"ISIS (Daesh) managed to recruit many of its Muslim Brotherhood youth through social networks. Like Muslim Brotherhood jihad movements in Egypt: Molotov, Ahrar and Islamic Jihad in Egypt. All these Muslim Brotherhood movements in Egypt pledged loyalty to ISIS (Daesh)," she underscores.

    Nabih expresses her concerns regarding the fact that Washington hesitates to designate the Muslim Brotherhood as a terrorist organization and continues to use it as a "weapon" against President Bashar al-Assad in Syria.

    Syrian rebels attend a training session in Maaret Ikhwan, near Idlib, Syria in 2012.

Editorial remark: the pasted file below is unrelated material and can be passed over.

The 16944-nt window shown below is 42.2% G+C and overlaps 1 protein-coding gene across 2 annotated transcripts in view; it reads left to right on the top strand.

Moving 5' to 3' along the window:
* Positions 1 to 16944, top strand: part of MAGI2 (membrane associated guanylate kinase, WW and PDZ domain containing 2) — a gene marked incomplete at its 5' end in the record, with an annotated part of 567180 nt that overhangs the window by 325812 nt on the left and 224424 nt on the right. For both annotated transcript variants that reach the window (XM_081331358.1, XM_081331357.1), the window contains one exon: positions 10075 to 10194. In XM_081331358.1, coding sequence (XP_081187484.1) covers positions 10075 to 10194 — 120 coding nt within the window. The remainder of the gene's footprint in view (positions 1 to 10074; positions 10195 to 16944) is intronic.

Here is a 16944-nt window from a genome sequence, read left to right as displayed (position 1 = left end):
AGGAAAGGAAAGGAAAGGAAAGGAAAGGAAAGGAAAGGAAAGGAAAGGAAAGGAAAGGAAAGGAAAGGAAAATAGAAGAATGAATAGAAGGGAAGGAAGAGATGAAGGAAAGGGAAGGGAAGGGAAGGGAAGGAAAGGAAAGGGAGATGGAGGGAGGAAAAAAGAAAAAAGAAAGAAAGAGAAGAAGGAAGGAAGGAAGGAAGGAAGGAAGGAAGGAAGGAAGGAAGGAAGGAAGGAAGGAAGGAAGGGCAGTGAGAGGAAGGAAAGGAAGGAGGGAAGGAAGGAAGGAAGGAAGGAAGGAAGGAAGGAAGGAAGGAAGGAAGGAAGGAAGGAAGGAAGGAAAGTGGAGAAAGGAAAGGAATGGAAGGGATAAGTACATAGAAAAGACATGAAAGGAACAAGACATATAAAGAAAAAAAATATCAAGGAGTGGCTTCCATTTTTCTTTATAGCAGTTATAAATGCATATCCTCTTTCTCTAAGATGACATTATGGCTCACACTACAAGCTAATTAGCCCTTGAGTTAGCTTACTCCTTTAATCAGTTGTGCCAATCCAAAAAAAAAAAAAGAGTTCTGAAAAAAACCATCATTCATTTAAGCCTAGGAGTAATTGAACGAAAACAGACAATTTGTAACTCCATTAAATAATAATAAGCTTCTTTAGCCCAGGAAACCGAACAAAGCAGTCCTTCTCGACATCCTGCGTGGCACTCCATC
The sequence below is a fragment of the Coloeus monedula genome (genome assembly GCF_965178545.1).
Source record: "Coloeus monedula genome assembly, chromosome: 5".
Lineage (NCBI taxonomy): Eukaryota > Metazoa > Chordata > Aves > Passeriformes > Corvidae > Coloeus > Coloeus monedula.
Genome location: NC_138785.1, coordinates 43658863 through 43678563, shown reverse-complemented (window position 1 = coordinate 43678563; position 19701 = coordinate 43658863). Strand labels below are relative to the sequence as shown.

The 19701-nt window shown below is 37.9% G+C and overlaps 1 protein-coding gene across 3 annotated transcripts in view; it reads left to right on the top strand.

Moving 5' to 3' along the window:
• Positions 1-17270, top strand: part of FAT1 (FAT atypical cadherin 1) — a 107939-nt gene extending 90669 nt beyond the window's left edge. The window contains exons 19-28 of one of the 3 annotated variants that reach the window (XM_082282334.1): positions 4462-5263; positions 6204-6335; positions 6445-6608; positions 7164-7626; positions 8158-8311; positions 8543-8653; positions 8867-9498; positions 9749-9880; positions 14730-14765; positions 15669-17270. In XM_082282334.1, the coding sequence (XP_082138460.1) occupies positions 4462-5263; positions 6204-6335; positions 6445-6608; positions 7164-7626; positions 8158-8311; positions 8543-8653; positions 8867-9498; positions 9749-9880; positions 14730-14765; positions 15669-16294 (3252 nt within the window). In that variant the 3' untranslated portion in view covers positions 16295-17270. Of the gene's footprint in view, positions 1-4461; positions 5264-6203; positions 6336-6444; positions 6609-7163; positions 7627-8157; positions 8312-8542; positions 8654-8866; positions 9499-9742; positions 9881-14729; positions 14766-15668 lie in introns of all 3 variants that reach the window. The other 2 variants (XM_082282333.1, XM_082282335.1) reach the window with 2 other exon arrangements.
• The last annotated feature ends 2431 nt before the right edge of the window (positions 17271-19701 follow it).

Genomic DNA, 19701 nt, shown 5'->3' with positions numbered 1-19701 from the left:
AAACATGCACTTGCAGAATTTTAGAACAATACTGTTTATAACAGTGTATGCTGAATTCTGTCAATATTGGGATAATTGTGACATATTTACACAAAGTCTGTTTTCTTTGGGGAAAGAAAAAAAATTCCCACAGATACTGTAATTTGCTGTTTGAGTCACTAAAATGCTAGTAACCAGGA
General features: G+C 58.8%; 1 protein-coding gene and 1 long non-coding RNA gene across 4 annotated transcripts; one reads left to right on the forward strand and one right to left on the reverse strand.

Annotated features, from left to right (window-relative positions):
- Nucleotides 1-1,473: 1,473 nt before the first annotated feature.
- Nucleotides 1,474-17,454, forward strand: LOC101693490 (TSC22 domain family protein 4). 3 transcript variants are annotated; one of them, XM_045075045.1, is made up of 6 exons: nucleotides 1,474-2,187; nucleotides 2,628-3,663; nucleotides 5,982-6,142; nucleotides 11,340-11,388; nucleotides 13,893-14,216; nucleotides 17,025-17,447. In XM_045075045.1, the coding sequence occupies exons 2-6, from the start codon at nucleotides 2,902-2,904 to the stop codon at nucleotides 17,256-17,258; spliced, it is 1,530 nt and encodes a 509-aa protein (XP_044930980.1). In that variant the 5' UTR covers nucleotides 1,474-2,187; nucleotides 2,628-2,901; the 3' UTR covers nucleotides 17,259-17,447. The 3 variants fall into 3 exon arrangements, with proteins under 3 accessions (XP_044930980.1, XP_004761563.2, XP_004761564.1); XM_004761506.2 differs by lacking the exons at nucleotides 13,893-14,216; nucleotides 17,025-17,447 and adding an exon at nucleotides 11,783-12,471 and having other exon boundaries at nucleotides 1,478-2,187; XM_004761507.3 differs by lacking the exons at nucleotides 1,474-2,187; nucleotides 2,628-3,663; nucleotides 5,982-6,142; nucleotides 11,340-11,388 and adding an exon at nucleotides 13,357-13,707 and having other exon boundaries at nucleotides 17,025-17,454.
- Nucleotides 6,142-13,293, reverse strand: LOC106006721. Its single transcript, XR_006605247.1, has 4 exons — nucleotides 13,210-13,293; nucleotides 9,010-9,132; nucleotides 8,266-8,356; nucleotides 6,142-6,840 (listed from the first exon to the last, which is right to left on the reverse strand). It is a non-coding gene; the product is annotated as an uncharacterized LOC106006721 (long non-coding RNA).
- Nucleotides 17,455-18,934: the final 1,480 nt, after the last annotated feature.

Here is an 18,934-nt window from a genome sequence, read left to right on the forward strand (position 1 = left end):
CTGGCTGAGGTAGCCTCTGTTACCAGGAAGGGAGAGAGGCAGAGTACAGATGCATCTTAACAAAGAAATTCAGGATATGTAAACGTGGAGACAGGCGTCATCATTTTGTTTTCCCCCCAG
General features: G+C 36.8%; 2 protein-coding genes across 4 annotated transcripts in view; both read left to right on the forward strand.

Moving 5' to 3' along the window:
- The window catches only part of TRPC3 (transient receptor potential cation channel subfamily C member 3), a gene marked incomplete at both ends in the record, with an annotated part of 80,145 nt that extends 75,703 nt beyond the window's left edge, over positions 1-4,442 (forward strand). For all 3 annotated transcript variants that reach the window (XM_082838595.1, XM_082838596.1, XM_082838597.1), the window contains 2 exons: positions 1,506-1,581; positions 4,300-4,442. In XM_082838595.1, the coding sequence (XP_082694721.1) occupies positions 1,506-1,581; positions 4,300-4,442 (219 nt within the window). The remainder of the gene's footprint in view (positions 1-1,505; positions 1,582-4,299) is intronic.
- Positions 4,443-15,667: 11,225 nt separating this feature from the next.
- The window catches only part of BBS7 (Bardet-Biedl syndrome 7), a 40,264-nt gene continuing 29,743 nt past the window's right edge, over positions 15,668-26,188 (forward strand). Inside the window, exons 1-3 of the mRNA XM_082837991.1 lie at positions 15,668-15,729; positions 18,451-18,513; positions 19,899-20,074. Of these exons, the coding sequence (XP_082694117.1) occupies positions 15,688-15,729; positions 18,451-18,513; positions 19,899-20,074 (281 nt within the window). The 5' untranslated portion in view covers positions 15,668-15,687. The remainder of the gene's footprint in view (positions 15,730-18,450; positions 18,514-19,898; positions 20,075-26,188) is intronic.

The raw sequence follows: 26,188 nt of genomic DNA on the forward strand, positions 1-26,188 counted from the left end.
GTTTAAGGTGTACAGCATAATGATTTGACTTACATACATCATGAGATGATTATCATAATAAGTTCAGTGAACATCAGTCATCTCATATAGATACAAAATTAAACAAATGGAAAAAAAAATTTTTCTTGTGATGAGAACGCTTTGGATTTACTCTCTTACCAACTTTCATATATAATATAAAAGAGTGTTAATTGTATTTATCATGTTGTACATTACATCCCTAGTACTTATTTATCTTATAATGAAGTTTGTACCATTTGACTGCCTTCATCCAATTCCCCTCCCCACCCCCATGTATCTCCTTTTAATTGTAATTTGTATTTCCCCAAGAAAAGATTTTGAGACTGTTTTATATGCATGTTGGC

© AP Photo / Muhammed Muheisen
    Syrian rebels attend a training session in Maaret Ikhwan, near Idlib, Syria in 2012.

    Indeed, a 2012 Defense Intelligence Agency (DIA) report indicated that the Muslim Brotherhood, al-Qaeda and other Salafist groups were the major driving forces of the Syrian insurgency. To complicate matters further, Michael Flynn, former head of the US DIA, noted in his 2015 interview with Al Jazeera that it was a "willful decision" of Washington to support radical Islamists in Syria to topple Assad.

    Interestingly enough, the Brooking Institution's working paper released in August 2015 names the Muslim Brotherhood "an important component of the Western-backed Syrian opposition." The paper states that the Brotherhood has "the political experience needed to navigate the complex politics of the Syrian opposition."